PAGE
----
Novel framework for cache management

Researchers from the Tufts Computer Architecture Laboratory develop a new framework to produce contention-aware, lightweight repartitioning algorithms.
Mark Hempstead, Cesar Gomes, and Maziar Amiraski
Associate Professor Mark Hempstead and PhD candidate Cesar Gomes in the Tufts Computer Architecture Laboratory. Inset: PhD candidate Maziar Amiraski.

With the steady march forward of technological development, there is increasing pressure on scarce shared computing resources as the number of cores on a chip continues to rise. The need for scarce resources like last-level cache or system cache, which reduces power consumption while increasing bandwidth availability, becomes ever greater. Administrators and programmers often find themselves pushing to wring as much performance and computing power as possible from systems.

It is with those needs in mind that a Tufts University Department of Electrical and Computer Engineering research team developed Contention Analysis in Shared Hierarchies with Thefts, or CASHT. CASHT is a framework to produce contention-aware, lightweight repartitioning algorithms.

A computing cache stores data for the future, allowing that data to be delivered quickly when it’s requested again. It’s why, for instance, users might be asked to clear their web browser’s cache to see the most recent version of a webpage after changes have been made – their cache stored an earlier version of the page.

CPU designers like Intel use cache partitioning to designate a part of the cache so it is used only by one application, to ensure that the application runs well. Picking the size of this partition is tricky – too small and the application won’t have any benefit from the cache, but too large and the other workloads will start missing in the cache and running slower. Misses happen when the request for a certain block of data is not filled by the cache. The CASHT researchers chose not to measure contention indirectly through variations in misses. They also decided not to measure it directly through events that don’t account well for shared cache occupancy, since traditionally, methods of measuring misses assume that only a single workload is functioning, which is often not true as computing workloads grow in complexity.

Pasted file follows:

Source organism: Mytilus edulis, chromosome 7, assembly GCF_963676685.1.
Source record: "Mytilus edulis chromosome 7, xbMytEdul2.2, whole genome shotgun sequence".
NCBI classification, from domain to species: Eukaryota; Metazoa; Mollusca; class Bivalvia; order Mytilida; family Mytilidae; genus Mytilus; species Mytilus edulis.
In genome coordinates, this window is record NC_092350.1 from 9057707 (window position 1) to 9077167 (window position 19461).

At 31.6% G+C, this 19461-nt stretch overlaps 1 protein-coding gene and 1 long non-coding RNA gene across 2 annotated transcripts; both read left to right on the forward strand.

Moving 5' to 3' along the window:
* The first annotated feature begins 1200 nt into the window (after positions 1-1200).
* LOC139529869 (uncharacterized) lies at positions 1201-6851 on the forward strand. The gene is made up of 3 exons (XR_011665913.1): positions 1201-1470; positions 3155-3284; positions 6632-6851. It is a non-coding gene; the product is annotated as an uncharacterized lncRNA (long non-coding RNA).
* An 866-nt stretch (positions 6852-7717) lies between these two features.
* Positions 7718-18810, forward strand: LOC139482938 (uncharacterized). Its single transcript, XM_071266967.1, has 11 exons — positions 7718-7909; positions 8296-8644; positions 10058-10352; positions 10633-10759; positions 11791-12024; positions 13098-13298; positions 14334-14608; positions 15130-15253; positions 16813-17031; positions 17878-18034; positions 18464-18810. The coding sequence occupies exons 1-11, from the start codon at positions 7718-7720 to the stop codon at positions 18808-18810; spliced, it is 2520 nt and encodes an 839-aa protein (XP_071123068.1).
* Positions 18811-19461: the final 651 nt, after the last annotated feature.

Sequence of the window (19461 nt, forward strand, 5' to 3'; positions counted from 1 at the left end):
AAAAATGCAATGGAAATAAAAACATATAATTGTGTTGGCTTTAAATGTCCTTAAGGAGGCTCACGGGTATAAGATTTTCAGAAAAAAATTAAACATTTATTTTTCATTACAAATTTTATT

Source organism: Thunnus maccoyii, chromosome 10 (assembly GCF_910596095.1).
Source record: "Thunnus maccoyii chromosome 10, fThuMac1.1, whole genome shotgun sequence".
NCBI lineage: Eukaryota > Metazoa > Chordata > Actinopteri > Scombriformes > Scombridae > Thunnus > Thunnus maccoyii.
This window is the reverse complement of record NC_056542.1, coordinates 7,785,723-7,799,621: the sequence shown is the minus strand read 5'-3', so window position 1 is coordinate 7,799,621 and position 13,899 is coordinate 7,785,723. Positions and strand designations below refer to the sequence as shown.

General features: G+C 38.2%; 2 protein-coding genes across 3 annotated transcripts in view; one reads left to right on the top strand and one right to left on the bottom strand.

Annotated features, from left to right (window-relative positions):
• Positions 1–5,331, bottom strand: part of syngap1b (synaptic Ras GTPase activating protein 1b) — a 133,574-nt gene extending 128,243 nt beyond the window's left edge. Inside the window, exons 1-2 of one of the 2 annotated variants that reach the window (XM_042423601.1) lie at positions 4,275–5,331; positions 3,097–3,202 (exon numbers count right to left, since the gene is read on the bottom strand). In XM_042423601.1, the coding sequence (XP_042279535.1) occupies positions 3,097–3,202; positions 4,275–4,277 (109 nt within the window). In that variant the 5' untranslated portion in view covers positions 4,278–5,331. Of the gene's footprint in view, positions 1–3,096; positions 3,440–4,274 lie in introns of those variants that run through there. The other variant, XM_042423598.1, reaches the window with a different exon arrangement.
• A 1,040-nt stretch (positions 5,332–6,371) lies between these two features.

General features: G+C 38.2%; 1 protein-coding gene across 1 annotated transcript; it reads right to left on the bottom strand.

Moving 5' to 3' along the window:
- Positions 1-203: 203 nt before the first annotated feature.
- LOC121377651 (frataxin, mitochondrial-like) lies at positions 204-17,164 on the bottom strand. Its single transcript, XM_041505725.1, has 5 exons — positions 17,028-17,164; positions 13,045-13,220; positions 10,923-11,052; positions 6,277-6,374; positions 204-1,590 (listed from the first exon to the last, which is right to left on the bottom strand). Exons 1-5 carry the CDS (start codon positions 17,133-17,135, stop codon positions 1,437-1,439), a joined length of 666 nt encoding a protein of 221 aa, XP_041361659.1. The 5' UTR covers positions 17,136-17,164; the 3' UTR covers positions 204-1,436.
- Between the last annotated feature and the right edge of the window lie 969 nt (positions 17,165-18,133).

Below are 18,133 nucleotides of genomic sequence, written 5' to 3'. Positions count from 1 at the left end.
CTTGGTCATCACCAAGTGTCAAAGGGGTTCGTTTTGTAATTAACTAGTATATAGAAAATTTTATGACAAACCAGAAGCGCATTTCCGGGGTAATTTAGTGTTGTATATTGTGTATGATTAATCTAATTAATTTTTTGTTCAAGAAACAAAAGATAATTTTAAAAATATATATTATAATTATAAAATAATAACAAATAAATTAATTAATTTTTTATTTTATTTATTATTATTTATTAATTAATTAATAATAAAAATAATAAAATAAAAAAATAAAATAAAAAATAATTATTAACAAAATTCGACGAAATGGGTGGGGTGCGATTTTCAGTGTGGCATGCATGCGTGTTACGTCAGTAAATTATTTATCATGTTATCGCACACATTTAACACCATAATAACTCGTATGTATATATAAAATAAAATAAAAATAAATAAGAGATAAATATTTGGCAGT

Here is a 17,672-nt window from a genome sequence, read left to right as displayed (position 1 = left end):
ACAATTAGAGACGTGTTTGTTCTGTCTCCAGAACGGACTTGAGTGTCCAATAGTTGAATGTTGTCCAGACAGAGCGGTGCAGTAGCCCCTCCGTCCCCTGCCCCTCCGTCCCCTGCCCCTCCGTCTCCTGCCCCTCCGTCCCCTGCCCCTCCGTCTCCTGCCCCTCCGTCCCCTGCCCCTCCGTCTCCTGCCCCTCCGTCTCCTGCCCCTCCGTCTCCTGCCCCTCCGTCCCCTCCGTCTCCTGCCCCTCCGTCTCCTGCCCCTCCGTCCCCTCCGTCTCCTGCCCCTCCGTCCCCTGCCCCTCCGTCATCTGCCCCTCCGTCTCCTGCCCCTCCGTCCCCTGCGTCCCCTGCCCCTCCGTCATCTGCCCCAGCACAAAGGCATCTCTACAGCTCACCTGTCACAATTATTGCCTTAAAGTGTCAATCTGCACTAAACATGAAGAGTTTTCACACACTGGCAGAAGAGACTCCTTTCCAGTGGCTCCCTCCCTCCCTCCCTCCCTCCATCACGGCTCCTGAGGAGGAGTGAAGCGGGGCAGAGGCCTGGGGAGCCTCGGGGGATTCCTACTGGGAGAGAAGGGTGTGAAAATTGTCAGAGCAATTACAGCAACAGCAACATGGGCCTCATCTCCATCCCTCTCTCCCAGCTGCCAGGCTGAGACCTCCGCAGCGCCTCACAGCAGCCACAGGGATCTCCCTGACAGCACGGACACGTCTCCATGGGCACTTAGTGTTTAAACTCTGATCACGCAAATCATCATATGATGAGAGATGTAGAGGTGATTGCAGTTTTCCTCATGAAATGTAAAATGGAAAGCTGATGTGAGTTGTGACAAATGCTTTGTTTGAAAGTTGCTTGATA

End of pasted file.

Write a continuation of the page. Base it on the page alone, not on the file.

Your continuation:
Instead, the researchers utilized inter-core evictions – which they called THEFTS – to track cache contentions. They identified the cause and effect of cache evictions to determine whether the eviction, or data block release from the cache to create space for new files, stemmed from accesses from the workload or from another workload. They also developed an Agnostic Contention Estimation (ACE) method to detect when partitions prevent thefts.

The research team found that CASHT compared favorably to Utility-based Cache Partitioning (UCP), a well-known repartitioning algorithm already in wide use. They used CASHT’s trained learning model to collect cache statistics probabilistically, learning and predicting the most efficient ways to partition a cache and then scaling the solution for more than two cores. The lightweight Gradient-boosting-tree (GBT) supervised learning models trained by the researchers removed the need for extra logic overhead and extra time for data collection. 

Ultimately, the research team found that the best partitioning solutions do not come from contention-unaware data. Using probabilistic sampling, a new algorithm for scaling a GBT model to workloads of more than two cores, and the Agnostic Contention Estimation method, CASHT presents a novel framework for contention analysis and cache management.

Read more in “CASHT: Contention Analysis in Shared Hierarchies,” published in ACM Transactions on Architecture and Code Optimization by Tufts PhD candidates Cesar Gomes and Maziar Amiraski and Associate Professor Mark Hempstead.